|Buried pleasurePage 1 of 1 |
|It was perhaps the death of a national figure that caused her obsession. A nation in mourning had entwined itself into her psyche, rather like that of a fixation on a particular television series, or a person. Unknown to her, or rather not acknowledged, like a repressed memory, was the fact that deep down, somewhere in her mind, there was a kind of pleasure in mourning. Collectively together, united in grief, there was indeed some camaraderie within the anguish directed at the same person, amongst the loved ones, and amongst those who were not loved, but were not hated. When the ‘nation’, or those who cared, those who shed a tear, or went out of their way to buy and lay flowers at a certain place, went away, went back to their normal lives, Barbara Tristan found herself standing at a graveside during a funeral, looking down at the coffin in the earth, upon which lay a single white rose. She looked around at the other people there, who, like herself, barely heard the words the priest intoned, and felt, somewhere within her, the outer fringes, or reflections of what can only be associated with pleasure. |
Afterwards, when everybody had left, Barbara went her own separate way, away from these people, all of whom were complete strangers to her.
She lived alone in a semi-detached unkempt house, neighbour to an empty, boarded up abode, and to all the rodents and insects that lived there. She was the type of person who did not much care for her appearance, except on the day of a funeral. She found out through various means where and when funerals were taking place, and turned up like a long lost relative who had come to say goodbye. The people who turned up at funerals generally only knew those in their social circle. There were the obligatory familiar faces, and those whom they had never seen before, who had some link to the deceased, whether it be those they chatted to in a pub, or perhaps a distant association along a relative bloodline. Barbara fitted into the category of the unfamiliar to everybody at the funeral. Nobody would question her, because people just assumed she knew the deceased in some way, so therefore had a right to be at the funeral. She was prepared for any questions regarding how she knew the person being buried, and the answer would always be the same, should she ever need it. As yet, it had not been reqiured. There should be no further questioning when she answered: ‘Just a friend’.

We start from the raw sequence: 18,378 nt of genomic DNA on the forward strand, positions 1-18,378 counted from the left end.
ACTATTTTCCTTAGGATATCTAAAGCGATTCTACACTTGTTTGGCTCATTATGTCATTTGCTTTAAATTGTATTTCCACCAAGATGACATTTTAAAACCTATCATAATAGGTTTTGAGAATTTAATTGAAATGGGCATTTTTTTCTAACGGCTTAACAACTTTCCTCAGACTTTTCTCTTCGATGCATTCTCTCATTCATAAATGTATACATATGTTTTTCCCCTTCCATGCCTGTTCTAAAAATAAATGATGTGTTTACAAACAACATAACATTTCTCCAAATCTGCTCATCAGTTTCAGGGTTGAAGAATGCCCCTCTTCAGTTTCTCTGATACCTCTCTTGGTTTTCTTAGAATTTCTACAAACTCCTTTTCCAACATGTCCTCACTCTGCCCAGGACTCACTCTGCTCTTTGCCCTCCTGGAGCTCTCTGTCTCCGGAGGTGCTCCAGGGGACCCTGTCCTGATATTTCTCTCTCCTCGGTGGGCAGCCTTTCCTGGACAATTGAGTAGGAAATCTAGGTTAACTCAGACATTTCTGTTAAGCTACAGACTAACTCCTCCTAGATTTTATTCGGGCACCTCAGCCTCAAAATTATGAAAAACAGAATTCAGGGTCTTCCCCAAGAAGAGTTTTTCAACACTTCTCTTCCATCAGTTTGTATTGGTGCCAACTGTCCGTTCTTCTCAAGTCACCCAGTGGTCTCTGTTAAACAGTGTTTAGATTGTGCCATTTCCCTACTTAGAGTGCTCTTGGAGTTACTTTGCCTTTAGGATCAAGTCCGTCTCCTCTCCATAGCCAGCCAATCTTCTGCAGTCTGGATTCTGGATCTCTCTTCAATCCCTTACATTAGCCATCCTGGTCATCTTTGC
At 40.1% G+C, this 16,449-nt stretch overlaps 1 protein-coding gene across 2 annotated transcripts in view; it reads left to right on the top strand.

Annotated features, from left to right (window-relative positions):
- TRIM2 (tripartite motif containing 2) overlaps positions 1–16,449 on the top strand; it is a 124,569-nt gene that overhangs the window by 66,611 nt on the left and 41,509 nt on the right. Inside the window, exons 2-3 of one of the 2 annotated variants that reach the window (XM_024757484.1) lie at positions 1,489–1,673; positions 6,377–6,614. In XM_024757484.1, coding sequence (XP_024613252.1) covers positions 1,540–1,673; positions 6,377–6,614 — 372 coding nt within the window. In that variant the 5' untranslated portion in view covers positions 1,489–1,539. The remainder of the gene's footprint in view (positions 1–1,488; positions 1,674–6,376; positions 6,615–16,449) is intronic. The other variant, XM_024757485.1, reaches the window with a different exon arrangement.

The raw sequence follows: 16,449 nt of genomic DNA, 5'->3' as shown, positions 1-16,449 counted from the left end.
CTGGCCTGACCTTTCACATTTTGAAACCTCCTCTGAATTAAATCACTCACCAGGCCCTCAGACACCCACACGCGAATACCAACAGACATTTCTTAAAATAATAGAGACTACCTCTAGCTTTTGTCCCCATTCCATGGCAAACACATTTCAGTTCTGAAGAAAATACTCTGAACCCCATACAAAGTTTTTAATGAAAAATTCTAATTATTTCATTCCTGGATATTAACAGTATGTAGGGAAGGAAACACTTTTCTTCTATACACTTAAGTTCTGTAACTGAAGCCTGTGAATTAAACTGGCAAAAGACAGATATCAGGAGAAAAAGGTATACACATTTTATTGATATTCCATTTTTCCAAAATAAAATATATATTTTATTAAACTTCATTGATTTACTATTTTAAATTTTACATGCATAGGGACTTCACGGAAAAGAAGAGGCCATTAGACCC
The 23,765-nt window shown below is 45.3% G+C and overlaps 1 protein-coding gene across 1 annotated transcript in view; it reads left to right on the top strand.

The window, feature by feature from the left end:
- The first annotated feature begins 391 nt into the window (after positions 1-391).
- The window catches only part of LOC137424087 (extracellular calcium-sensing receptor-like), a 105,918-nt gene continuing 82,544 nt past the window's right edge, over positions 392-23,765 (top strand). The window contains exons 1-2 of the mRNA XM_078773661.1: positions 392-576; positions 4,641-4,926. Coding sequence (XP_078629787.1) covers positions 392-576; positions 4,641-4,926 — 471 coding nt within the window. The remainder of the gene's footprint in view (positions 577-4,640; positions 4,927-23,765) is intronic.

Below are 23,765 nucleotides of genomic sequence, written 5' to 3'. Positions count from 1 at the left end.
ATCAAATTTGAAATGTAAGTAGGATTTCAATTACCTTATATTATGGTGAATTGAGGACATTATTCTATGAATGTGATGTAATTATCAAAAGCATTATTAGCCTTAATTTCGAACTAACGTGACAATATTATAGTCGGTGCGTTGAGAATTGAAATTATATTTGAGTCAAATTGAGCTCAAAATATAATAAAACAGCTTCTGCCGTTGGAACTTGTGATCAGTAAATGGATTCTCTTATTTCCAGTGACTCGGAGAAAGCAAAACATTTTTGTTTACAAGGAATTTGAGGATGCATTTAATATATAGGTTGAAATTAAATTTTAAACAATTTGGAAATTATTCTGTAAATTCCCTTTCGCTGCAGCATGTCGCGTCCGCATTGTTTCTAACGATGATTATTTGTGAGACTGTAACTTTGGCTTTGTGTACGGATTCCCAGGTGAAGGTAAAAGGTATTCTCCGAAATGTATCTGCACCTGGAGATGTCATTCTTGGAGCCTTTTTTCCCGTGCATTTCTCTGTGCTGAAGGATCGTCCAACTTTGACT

Barbara had been married once, but her husband one day, decided to perform a disappearing act, leaving a note saying he had found someone else. She knew he was too cowardly to confront her about it, so took the easy option. She guessed where he had gone, a southern resort to see the woman whom he had been flirting with on one of their weekend breaks. His leaving was, in a way, a kind of passing away, as though he had died. She mourned him, and in a strange, extraordinary way, found herself enjoying that as well. However, with her addiction to attending stranger’s funerals, she had increasingly found it more difficult to find out where they were taking place. She wondered if perhaps the cemeteries in her locality were becoming full, so had to attend those further out, the ones she had more difficulty in discovering information about. People in her vicinity couldn’t have stopped dying, she thought, so why were there less and less funerals? Perhaps it was more fashionable nowadays to be cremated, and she settled on this as the answer. What could she do? How could she satisfy her infatuation? The answer hit her straight away, and she had to digest and absorb it, because she knew that in order to continue to satiate her obsession, she would have to commit murder.